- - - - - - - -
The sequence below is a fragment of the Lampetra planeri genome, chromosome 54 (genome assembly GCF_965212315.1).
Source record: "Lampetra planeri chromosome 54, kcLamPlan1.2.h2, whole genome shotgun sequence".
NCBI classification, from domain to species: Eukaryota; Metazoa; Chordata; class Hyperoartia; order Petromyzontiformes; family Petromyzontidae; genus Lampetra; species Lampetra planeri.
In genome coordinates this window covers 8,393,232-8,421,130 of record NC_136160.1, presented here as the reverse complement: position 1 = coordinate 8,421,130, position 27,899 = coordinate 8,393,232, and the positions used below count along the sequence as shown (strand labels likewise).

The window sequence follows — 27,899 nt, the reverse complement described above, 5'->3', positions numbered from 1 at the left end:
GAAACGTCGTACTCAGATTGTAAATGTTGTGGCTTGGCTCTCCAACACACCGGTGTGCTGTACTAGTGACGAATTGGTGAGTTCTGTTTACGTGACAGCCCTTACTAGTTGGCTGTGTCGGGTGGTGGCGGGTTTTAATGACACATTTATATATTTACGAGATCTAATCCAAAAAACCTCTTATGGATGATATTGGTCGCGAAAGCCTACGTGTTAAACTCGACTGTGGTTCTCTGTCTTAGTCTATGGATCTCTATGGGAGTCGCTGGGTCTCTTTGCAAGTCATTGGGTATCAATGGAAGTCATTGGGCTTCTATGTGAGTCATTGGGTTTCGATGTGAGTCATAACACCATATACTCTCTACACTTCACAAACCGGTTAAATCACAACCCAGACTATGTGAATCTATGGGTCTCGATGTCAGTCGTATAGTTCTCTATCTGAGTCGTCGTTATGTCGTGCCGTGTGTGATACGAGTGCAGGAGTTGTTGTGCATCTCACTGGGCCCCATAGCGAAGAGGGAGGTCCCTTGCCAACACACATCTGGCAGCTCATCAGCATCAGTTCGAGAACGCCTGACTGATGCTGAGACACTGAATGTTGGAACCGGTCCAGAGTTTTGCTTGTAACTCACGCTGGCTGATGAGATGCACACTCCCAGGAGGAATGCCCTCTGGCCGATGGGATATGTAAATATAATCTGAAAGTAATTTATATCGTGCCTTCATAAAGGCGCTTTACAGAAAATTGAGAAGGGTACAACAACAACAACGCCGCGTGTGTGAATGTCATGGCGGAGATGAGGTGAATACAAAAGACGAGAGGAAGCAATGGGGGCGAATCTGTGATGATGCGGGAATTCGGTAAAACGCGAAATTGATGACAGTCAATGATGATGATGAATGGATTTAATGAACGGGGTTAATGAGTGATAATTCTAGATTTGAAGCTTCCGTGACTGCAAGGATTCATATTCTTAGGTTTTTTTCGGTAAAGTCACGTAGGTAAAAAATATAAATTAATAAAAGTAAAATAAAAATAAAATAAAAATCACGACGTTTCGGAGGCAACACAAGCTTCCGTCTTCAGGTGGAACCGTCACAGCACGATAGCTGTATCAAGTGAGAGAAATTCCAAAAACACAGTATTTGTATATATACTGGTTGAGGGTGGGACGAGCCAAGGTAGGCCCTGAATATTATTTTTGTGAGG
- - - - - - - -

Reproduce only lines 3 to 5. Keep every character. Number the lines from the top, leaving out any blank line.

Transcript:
NCBI classification, from domain to species: Eukaryota; Metazoa; Chordata; class Hyperoartia; order Petromyzontiformes; family Petromyzontidae; genus Lampetra; species Lampetra planeri.
In genome coordinates this window covers 8,393,232-8,421,130 of record NC_136160.1, presented here as the reverse complement: position 1 = coordinate 8,421,130, position 27,899 = coordinate 8,393,232, and the positions used below count along the sequence as shown (strand labels likewise).

The window sequence follows — 27,899 nt, the reverse complement described above, 5'->3', positions numbered from 1 at the left end: